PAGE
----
by Michael W. Taft
I really like to go dancing. In the Bay Area, where I live, there are a lot of rave-inspired dance events, where I go and dance for hours. The DJs are incredible, the music made for movement, and the scene is really friendly and fun. It allows me to let go and move my body in the ways that it feels like moving—not in some set of rote dance steps, but instead just feeling what I’m feeling and letting that express outwardly as movement. It’s a very direct, simple, natural way to experience the body. Any child could understand it: move how you feel.
Yet this simple way of relating to the body has been all but lost for most adults. How often do you move your body at all, except to fulfill some task? Even in sports, most of the motions are pre-programmed, to the point that training for sports becomes training your body to move in a certain way. I love yoga, but often think about how rigid and defined each pose is. There’s very little freedom of movement in our culture. And, worse yet, many people barely move at all. For many people, a typical day means sitting in a car, sitting at work, and sitting on the couch. We don’t pay too much attention to our bodies in this culture, but meditation on the body can help us reclaim our embodied awareness.
As I mentioned in the first article of this series, it’s important to distinguish between meditating on the body and thinking about meditating on the body. In this article, I want to talk about listening to the body speak in its native tongue. Tuning into the body in the way it naturally expresses itself, rather than the way that the mind thinks about it.
Paying attention to the body is a radical act. In our culture, we don’t like our bodies very much. We think of the mind as transcendent, clean, pure, and perfect, whereas the body is limited, unclean, impure, and imperfect. The Judeo-Christian religious forms that underlie our culture see the body as a sinful, even Satanic, object, as opposed to the holy, disembodied soul. Our entire society drives you to point your attention toward the mind and rewards the people who are the most mental.
Yet in mindfulness meditation, paying attention to the body is incredibly important. Your body is actually the most important thing about you, because your mind depends on the body entirely for its existence. Bodies can live without minds, but minds cannot live without bodies.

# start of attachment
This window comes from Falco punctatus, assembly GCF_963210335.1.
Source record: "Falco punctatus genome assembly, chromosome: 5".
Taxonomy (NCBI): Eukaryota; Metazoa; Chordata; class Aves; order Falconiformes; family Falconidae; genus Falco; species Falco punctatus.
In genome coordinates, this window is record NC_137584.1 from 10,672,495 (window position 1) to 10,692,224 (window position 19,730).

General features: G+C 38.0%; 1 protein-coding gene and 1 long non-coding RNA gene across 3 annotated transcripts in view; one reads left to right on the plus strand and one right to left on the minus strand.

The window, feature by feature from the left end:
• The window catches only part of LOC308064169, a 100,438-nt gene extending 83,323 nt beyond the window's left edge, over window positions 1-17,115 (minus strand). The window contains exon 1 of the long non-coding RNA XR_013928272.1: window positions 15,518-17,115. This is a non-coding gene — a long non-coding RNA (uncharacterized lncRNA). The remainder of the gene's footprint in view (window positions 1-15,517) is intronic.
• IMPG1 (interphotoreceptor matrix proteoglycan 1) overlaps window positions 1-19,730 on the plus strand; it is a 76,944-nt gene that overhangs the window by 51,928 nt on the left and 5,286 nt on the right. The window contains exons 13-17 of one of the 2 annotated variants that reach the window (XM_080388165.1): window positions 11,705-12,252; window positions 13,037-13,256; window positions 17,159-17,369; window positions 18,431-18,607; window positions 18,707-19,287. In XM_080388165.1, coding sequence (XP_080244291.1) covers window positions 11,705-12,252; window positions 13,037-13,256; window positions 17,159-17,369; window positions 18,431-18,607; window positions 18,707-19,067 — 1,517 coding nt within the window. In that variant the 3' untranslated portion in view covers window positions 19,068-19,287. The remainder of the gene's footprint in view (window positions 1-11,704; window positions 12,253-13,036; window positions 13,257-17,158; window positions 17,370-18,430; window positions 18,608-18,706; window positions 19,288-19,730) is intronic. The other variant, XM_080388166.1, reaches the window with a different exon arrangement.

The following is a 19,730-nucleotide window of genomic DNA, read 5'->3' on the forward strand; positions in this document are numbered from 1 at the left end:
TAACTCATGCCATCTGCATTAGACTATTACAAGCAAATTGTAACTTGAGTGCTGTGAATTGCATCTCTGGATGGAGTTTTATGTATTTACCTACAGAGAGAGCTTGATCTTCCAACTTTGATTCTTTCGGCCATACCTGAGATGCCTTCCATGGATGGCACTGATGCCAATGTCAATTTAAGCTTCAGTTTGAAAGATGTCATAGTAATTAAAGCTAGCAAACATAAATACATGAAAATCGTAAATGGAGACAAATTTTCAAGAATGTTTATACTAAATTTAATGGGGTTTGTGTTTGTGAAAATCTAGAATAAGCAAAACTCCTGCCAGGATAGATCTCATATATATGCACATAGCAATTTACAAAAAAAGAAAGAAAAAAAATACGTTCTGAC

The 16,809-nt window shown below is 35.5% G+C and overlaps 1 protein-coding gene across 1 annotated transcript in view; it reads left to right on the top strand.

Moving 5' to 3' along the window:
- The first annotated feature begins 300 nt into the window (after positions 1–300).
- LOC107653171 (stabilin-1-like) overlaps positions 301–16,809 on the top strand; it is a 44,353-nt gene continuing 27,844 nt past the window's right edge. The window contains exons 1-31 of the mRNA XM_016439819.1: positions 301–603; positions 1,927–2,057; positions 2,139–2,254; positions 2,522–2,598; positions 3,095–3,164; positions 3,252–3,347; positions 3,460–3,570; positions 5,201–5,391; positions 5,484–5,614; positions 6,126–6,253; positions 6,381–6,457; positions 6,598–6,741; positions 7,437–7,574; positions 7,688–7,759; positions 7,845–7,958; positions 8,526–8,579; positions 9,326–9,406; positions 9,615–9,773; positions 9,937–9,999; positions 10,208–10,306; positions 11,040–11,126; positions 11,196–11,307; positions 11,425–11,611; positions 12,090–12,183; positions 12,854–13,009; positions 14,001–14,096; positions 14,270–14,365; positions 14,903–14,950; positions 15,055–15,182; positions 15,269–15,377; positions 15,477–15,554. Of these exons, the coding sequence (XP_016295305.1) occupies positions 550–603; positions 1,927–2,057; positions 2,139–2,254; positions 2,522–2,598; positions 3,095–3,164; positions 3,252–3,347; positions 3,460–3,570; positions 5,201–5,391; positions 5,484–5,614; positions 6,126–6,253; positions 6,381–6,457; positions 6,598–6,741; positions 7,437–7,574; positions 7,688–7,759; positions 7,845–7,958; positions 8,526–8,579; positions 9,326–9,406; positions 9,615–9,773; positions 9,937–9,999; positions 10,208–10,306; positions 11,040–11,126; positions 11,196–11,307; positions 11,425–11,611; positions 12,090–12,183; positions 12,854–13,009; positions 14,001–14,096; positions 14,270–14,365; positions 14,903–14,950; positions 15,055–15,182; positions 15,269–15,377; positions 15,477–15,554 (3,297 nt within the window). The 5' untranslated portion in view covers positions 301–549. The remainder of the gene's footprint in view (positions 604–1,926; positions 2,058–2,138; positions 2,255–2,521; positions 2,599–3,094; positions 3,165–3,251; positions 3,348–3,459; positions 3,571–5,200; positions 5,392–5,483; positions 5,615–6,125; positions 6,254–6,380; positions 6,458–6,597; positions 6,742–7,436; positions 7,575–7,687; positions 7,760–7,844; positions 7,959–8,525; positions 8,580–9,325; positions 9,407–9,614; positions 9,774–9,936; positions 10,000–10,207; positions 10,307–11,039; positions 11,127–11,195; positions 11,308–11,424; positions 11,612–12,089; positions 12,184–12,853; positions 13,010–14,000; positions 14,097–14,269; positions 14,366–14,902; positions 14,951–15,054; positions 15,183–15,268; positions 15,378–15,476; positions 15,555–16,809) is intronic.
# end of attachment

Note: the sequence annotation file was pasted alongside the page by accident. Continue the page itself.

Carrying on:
When you first begin to tune into body sensations in meditation, your mind will resist doing it. Instead it will usually try to think about the body. It will create mental pictures of the body parts and then imagine that they should be different. It may also get involved in a lot of imagination about medical conditions or illness. That’s what the mind does: worries about the body, dislikes it, or tries to change it.
So when you meditate on the body, it is vital that you learn to listen to the body as the body. You listen to it speaking in its native tongue, so to speak. What is the native language of the body? The native language of the body is sensation. It is feeling. If you want to deeply understand a foreign culture, the only way to do it is to learn the language. It’s the same with the body. If you really want to become mindful of body sensations, you have to learn to understand the language of the body. And what the body says in its native language may be very different from the things the mind says about the body.
For example, we all have a mental image of the size of our various body parts, and a mental image about the size of the body in general. Yet often in mindfulness meditation, the body or parts of the body can feel larger or smaller than the mind knows them to be. You might feel that your body sensation extends outside the known limits of your skin. If this happens to you, don’t try to correct that feeling or (on the other hand) to imagine that it means something cosmic is happening. It just means that you’re tuning into the “felt sensation” of the body, which is different than the mental picture of the body.
Another unusual way the body talks about itself is that it doesn’t always feel like it’s a standard human body. Sometimes it can feel like your legs turn into a ball or your entire body becomes a big, beanbag-like object. Again, this doesn’t mean anything in particular, and yet it’s not somehow a mistake either. It’s just body sensation feeling the way it does.
A third way that the body may surprise you is that it can feel like it’s changing, morphing, or moving. For example, your hand might feel like it is tingling, or like waves are moving through it, or like it’s growing and then shrinking. These can be very unusual feeling sensations at first, and yet the more that you sit with the body, the more you realize that they are part of its native language. It’s very easy to get all trippy about what these changing sensations mean (whole schools of meditation focus on them and their supposed significance), but to me they are simply the body feeling the way it does. To make them mean more than that is the mind trying to impose its ideas on the body again. Meditating specifically on this type of sensation is powerful, however, and we’ll look at it in more detail in the next part of this series.
Meditating on the body, then, is a bit like dancing. It’s not about feeling a certain way, or getting the body to do what you want it to. It’s about feeling how you feel. It’s a simple thing, and yet for many of us it can take a lot of practice. From my own experience I can assure you that it’s worth doing. Living an embodied life is a joyous experience.
photo by Tom Olliver